Joke Issue: Students declare 'the last straw' of protesting
New student group protests the amount and nature of recent protests on campus
April 4, 2012, 12:35 am · Updated April 4, 2012, 11:41 pm·
Jing Ran | DP
Wharton junior Maddie Fait had a megaphone in one hand, and freshly-made picket signs in the other. She was ready to go.
Fait and about six other students joined hands on College Green yesterday to show their disgust at the number of protests and rallies that have occurred on campus this year.
The demonstration was organized by Students Reacting Strongly to Lots of Yelling — a new student group that grew organically from their shared distaste for organized protests. Fait said the group is “wholly non hierarchical.”
Fait and SRSLY’s other founders began discussions after students gathered on College Green to show support for undocumented students.
They finalized the group after the hoodie march for Trayvon Martin, which Fait called “the last straw.”
After about half an hour of standing in silence at yesterday’s protest, participants engaged in call-and-response chants.
“We don’t want you anymore, so get your protests out the door,” said one student into the megaphone. But the chants quickly faded as the group returned to silent hand-holding.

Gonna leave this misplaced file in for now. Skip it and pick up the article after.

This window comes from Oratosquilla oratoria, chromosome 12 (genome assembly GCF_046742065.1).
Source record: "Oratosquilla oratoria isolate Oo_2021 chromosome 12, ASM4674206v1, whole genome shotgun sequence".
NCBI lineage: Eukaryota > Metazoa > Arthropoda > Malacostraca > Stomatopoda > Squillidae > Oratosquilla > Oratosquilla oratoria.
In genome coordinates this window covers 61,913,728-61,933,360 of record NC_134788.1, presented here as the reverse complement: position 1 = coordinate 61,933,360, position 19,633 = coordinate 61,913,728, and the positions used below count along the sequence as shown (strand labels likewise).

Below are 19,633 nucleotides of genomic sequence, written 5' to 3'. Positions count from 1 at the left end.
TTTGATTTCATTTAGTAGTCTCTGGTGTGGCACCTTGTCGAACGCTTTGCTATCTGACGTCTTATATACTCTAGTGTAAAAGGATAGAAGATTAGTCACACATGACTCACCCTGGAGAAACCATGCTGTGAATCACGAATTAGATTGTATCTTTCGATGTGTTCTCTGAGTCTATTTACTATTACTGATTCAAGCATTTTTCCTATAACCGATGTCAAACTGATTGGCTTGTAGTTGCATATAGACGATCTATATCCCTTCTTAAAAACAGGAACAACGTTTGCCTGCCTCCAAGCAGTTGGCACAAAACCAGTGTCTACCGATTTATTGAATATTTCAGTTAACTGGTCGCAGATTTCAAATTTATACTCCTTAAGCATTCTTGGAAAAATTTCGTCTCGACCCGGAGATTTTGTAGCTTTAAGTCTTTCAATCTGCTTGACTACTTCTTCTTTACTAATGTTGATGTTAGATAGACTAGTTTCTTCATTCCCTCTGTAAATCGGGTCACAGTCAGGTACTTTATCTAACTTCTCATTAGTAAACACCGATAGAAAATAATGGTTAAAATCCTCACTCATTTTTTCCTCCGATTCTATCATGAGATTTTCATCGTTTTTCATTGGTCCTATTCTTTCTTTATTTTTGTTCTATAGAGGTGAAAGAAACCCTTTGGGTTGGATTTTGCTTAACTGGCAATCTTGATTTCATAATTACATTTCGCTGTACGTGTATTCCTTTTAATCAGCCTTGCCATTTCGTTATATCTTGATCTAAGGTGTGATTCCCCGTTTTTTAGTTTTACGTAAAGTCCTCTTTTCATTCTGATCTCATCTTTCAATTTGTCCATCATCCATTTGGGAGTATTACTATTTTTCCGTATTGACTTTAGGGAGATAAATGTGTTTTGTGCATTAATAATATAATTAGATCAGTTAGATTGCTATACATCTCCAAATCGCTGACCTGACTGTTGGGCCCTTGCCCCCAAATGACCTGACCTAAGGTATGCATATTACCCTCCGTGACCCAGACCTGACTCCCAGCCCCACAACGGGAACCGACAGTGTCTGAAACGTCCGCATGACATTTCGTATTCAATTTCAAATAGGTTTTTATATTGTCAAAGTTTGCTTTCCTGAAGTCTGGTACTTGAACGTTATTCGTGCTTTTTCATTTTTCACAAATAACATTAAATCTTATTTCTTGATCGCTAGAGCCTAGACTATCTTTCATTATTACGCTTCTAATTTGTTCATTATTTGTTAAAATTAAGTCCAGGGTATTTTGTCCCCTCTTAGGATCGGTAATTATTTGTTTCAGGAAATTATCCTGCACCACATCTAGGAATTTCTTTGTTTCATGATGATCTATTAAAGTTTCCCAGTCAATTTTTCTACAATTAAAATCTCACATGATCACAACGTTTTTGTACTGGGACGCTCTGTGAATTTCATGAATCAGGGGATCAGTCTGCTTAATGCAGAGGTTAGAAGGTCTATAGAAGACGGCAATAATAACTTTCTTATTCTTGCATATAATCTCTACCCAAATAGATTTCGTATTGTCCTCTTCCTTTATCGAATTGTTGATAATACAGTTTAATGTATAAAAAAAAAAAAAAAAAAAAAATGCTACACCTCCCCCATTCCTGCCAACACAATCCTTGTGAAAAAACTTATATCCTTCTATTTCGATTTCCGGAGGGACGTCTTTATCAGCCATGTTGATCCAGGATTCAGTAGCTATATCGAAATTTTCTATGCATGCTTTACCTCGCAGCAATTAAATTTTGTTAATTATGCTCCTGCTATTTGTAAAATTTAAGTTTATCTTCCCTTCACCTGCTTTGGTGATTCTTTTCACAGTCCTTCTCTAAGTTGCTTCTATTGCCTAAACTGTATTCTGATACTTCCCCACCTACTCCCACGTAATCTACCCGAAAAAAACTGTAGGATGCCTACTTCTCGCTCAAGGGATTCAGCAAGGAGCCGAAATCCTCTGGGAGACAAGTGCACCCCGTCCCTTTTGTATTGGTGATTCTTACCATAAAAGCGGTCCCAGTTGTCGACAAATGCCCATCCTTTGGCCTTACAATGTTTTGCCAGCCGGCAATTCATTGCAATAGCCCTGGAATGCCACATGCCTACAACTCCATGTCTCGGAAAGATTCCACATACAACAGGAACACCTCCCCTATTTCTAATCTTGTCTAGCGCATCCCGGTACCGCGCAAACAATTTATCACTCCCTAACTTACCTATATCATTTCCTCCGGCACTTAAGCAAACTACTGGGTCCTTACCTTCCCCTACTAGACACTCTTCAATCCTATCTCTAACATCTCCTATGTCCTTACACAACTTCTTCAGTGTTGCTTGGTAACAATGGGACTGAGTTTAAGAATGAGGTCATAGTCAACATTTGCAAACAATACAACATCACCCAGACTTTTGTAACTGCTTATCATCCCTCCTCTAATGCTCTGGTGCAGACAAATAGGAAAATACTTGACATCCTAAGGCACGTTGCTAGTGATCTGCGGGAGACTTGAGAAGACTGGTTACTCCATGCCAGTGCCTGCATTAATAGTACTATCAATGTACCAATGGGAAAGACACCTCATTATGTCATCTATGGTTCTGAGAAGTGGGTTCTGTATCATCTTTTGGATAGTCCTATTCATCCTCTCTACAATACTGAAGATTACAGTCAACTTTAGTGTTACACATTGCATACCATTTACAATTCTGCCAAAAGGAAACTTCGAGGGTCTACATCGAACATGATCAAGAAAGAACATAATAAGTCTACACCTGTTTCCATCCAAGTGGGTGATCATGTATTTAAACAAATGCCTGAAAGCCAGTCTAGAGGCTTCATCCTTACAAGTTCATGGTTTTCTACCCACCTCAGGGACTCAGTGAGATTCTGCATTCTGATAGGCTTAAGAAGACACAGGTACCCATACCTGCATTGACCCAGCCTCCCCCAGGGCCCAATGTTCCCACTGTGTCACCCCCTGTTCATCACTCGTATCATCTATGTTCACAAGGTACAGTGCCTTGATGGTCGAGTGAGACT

“I came to Penn because it didn’t have hippie liberals everywhere,” said Wharton freshman and SRSLY member Megan Ghose. “I’m seriously considering transferring to Brown because of all the ruckus.”
Ghose added that the demonstrations constituted “a real eyesore.” Penn for Palestine’s informational wall, erected the day her family visited campus, prevented them from taking a photo in front of College Hall for their next year’s holiday card, she said.
Others didn’t object so much to the amount of protests, but the nature of the protests.
A College sophomore who wished to remain anonymous to prevent her opinions from being attributed to her a year later believed that some of the groups protested “just to stay relevant.”
“Seriously, no one cares about what half these groups have to say anymore,” she said. “They’re just like two year-olds throwing tantrums to get attention.”
SRSLY reached out to several media outlets including The Philadelphia Inquirer, asking them to cover their demonstration. None replied.
“I think the event was successful — we had a variety of people there,” said SRSLY member and College senior Mak Loomba. “Hopefully that’s the last we’ll see of any protest again. Ever.”
For more information, check out this related story.